Another patient, Falgeira, found out that her home up north was robbed and everything was taken. Pray for comfort and peace of mind and heart. Pray for justice. Pray that Jon and I know how to love and support her well in this.

As for happy news, the house is coming along so well and so fast. The Lord and His mercies have been astounding. We are humbled and desire that He receives all glory. We look forward to the unfolding of plans the Lord has for this property.

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Our Family Home + Hospice/Guest area

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New half of Casa Ahava

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Casa Ahava! (as best can fit in the picture)

Thanks for loving and praying with us. We really do cherish your support.

Don’t forget to check the “Pray” section of our website. It is updated each time we post here. Please feel free to ask us to pray for you as well.

On Our Couch

A Jon Post

She plays with my daughters in our backyard like they are her own children. Her smile and laugh are infectious, her joy bubbles out of her like a champagne glass.

And she’s dying.

She’s been away from her 18 year old son for 9 months and she is desperately tired of chemotherapy. Last week, when confronted with 2 more days of a 3 day course of chemotherapy, she lay on her bed and wept bitter tears on her pillow, tired and angry at her body for its betrayal and frailty.

Layne and I argued back and forth on whether we should counsel her to continue with her treatment or not, whether to hope for reduction in tumor size, or to forgo the torture that is fluorouracil and cisplatin dripped into her veins.

And we sat with her on our couch and held her hand and wept together. We explained in Portuguese and our partner and friend, Pedro, explained in Nyumbwe, her first language. We spoke about hope, about what chemo may be able to accomplish, we spoke about pain, about how her tumor will grow and close airways, and we spoke about Christ, who weeps with us and who knows what it means to pray for suffering to be taken away and to have the Father say no.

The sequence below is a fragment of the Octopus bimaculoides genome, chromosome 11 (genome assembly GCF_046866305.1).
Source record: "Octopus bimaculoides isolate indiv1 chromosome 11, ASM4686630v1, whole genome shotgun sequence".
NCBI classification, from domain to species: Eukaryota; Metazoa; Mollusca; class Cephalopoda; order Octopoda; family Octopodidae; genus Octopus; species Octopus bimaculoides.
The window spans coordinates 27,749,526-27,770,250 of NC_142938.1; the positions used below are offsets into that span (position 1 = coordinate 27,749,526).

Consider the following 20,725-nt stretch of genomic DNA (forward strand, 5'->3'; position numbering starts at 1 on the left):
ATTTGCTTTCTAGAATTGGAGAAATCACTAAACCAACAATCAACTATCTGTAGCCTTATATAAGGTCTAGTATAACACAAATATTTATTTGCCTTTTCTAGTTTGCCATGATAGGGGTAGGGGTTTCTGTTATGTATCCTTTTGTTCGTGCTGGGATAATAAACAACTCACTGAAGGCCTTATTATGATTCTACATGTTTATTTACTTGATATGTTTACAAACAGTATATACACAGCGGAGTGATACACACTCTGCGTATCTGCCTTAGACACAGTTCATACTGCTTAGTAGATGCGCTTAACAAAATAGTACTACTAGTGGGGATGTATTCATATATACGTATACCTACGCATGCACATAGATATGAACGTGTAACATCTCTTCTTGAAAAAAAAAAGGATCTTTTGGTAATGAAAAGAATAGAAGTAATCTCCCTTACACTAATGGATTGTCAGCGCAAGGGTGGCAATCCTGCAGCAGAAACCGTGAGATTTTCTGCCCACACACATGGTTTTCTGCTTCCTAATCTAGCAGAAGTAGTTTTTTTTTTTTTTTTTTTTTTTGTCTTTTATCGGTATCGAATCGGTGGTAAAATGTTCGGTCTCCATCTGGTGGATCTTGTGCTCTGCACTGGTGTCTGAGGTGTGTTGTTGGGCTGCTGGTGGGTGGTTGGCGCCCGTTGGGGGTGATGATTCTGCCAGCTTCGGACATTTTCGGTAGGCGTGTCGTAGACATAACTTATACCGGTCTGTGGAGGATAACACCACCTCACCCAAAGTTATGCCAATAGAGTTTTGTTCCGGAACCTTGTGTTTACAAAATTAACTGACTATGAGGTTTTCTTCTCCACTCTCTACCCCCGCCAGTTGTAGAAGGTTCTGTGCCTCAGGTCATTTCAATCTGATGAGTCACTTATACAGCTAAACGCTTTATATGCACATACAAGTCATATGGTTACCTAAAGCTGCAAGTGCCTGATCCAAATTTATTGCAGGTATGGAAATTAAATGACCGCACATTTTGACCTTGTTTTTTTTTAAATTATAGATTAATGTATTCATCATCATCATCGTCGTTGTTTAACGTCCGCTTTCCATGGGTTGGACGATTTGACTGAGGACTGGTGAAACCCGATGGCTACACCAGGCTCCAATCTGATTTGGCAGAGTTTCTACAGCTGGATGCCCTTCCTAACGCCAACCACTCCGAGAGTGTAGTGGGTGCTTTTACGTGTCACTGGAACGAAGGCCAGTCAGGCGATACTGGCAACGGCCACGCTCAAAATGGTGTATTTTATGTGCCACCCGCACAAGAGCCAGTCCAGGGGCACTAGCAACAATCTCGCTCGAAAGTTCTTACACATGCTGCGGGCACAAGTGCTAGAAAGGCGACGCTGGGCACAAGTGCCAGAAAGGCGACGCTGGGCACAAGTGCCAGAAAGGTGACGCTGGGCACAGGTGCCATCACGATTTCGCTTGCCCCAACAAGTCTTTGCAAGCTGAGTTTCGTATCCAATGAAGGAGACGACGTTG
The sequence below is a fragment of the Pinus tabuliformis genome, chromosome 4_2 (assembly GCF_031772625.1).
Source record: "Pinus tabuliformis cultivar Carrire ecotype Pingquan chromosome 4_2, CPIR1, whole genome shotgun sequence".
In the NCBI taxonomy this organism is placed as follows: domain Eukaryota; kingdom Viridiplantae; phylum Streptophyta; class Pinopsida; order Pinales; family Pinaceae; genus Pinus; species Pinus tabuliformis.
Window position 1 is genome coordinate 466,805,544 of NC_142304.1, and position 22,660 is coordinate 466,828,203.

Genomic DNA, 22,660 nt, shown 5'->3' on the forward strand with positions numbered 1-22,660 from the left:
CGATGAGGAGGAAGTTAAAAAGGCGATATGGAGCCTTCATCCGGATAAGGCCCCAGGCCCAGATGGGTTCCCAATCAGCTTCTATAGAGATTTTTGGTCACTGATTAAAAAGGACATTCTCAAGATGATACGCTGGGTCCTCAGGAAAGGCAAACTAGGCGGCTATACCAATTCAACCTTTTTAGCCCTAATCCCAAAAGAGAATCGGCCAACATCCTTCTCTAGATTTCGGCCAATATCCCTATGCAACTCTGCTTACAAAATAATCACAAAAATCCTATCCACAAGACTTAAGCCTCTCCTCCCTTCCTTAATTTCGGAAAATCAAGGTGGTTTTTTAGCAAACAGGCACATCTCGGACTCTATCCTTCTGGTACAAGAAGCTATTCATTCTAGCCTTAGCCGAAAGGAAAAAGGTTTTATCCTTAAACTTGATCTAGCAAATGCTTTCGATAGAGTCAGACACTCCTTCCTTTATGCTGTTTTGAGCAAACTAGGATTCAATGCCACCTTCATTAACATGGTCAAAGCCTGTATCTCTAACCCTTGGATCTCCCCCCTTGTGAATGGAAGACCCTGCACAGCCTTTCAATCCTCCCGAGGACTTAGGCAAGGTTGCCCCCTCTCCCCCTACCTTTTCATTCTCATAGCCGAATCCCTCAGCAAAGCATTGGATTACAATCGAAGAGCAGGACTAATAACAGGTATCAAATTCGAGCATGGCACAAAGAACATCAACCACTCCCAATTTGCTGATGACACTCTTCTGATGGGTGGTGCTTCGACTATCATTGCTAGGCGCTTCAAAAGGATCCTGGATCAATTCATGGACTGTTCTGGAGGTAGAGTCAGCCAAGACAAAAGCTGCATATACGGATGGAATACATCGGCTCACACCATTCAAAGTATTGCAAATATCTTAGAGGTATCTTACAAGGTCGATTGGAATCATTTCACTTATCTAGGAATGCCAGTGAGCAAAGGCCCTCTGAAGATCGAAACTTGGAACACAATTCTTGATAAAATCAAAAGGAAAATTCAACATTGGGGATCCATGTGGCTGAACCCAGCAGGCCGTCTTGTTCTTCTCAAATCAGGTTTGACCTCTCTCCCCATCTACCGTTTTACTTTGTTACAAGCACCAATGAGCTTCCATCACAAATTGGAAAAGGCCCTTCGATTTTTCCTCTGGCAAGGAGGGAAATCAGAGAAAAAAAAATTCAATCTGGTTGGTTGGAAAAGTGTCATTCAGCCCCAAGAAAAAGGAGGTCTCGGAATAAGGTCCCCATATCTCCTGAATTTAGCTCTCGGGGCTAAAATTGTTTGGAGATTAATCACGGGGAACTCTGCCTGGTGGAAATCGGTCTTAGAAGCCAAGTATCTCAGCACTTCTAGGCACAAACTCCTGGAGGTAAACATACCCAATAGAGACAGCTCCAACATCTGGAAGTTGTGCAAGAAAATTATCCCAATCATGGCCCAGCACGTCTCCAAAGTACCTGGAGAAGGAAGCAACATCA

Anabela

 

Anabela sat silent. Her emotions wrecked, her heart exhausted, she wearily told us she’d try to keep doing chemo and hope her tumor recedes.

Oh, how I miss her smile; crooked and sloping up a little more on the right than the left. When she laughs, her head is thrown back, her whole body dances, and her spirit thrusts joy out of every pore.

She sleeps little due to a persistent cough that whispers of dangerous metastases. She cannot open her mouth wide because of a painful jaw and masseter muscle, both already deteriorating from the invasive tumor.

But she still smiles.

And we pray with her that she doesn’t stop.

Cancer and pain can take so much. They try to rob everything that is a person. The Bible talks about a thief who comes to steal and destroy. A thief who attempts to strip a person of hope, of joy, of peace, who wants to destroy dignity, trust, and any reason to smile. But we know One who came to give life to the full. Casa Ahavá is simply trying to be

a place where that One can sit with beloved daughters like Anabela.

So come, oh Life Giver. Come and sit with your precious daughter who sobs into her pillow because she is in so much pain. Come hold her close as she coughs dry lungs into a washcloth. Come rub tired and painful feet and swollen hands as she recovers from 5FU chemotherapy symptoms.

Casa Ahavá is pointless and a chasing after the wind without You here.

Come, Life Giver. 

The Process of Building

A Layne Post

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It is happening, guys. The Lord has been so amazing in each step of this. He has led us to the perfect contractor, even if it happened at the last minute through an off-guard switcheroo. After a week of working together, he was the guy for us. He loves the Lord, he loves a job done well, and he loves a job done fast. His team is incredibility hard working. These pictures are after 1 week of work! We decided to buy and manage materials ourselves to save some money. It has been a big job, mainly for Jon, but the Lord is equipping him well. Three local vendors have caught the vision and provided us discounts. Lord willing, the builder is planning to hand us keys sometime in December! Please keep praying for the project, that the Lord’s favor would remain on it, that the spirit of the Lord would, even now, inhabit that property.